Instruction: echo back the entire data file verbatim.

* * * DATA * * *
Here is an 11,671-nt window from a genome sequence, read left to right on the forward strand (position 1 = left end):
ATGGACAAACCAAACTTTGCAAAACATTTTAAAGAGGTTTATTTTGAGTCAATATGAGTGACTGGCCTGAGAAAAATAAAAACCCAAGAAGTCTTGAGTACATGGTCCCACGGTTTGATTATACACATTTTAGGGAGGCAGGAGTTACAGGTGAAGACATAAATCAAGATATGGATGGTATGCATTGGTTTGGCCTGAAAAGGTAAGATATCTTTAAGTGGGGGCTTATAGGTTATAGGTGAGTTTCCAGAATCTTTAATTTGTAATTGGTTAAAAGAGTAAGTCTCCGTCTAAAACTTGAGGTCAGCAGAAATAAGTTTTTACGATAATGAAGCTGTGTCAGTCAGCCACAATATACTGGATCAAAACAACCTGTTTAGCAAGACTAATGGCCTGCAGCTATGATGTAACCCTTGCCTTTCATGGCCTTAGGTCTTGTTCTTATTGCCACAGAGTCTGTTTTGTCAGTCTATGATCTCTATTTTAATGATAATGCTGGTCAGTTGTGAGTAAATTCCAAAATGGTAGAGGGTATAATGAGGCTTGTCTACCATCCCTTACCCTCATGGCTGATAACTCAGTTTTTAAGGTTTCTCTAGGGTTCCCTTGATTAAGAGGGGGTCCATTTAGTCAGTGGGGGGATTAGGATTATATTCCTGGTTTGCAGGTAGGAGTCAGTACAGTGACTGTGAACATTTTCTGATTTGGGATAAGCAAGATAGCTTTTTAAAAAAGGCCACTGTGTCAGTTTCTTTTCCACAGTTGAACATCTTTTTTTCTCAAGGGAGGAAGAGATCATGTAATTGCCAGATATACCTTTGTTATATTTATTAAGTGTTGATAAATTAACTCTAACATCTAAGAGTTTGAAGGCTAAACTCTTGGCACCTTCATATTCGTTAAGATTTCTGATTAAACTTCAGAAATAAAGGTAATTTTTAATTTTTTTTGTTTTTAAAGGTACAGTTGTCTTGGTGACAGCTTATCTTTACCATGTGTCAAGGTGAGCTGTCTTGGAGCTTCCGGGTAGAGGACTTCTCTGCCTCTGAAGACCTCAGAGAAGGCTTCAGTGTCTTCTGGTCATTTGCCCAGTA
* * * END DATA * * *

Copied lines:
Here is an 11,671-nt window from a genome sequence, read left to right on the forward strand (position 1 = left end):
ATGGACAAACCAAACTTTGCAAAACATTTTAAAGAGGTTTATTTTGAGTCAATATGAGTGACTGGCCTGAGAAAAATAAAAACCCAAGAAGTCTTGAGTACATGGTCCCACGGTTTGATTATACACATTTTAGGGAGGCAGGAGTTACAGGTGAAGACATAAATCAAGATATGGATGGTATGCATTGGTTTGGCCTGAAAAGGTAAGATATCTTTAAGTGGGGGCTTATAGGTTATAGGTGAGTTTCCAGAATCTTTAATTTGTAATTGGTTAAAAGAGTAAGTCTCCGTCTAAAACTTGAGGTCAGCAGAAATAAGTTTTTACGATAATGAAGCTGTGTCAGTCAGCCACAATATACTGGATCAAAACAACCTGTTTAGCAAGACTAATGGCCTGCAGCTATGATGTAACCCTTGCCTTTCATGGCCTTAGGTCTTGTTCTTATTGCCACAGAGTCTGTTTTGTCAGTCTATGATCTCTATTTTAATGATAATGCTGGTCAGTTGTGAGTAAATTCCAAAATGGTAGAGGGTATAATGAGGCTTGTCTACCATCCCTTACCCTCATGGCTGATAACTCAGTTTTTAAGGTTTCTCTAGGGTTCCCTTGATTAAGAGGGGGTCCATTTAGTCAGTGGGGGGATTAGGATTATATTCCTGGTTTGCAGGTAGGAGTCAGTACAGTGACTGTGAACATTTTCTGATTTGGGATAAGCAAGATAGCTTTTTAAAAAAGGCCACTGTGTCAGTTTCTTTTCCACAGTTGAACATCTTTTTTTCTCAAGGGAGGAAGAGATCATGTAATTGCCAGATATACCTTTGTTATATTTATTAAGTGTTGATAAATTAACTCTAACATCTAAGAGTTTGAAGGCTAAACTCTTGGCACCTTCATATTCGTTAAGATTTCTGATTAAACTTCAGAAATAAAGGTAATTTTTAATTTTTTTTGTTTTTAAAGGTACAGTTGTCTTGGTGACAGCTTATCTTTACCATGTGTCAAGGTGAGCTGTCTTGGAGCTTCCGGGTAGAGGACTTCTCTGCCTCTGAAGACCTCAGAGAAGGCTTCAGTGTCTTCTGGTCATTTGCCCAGTA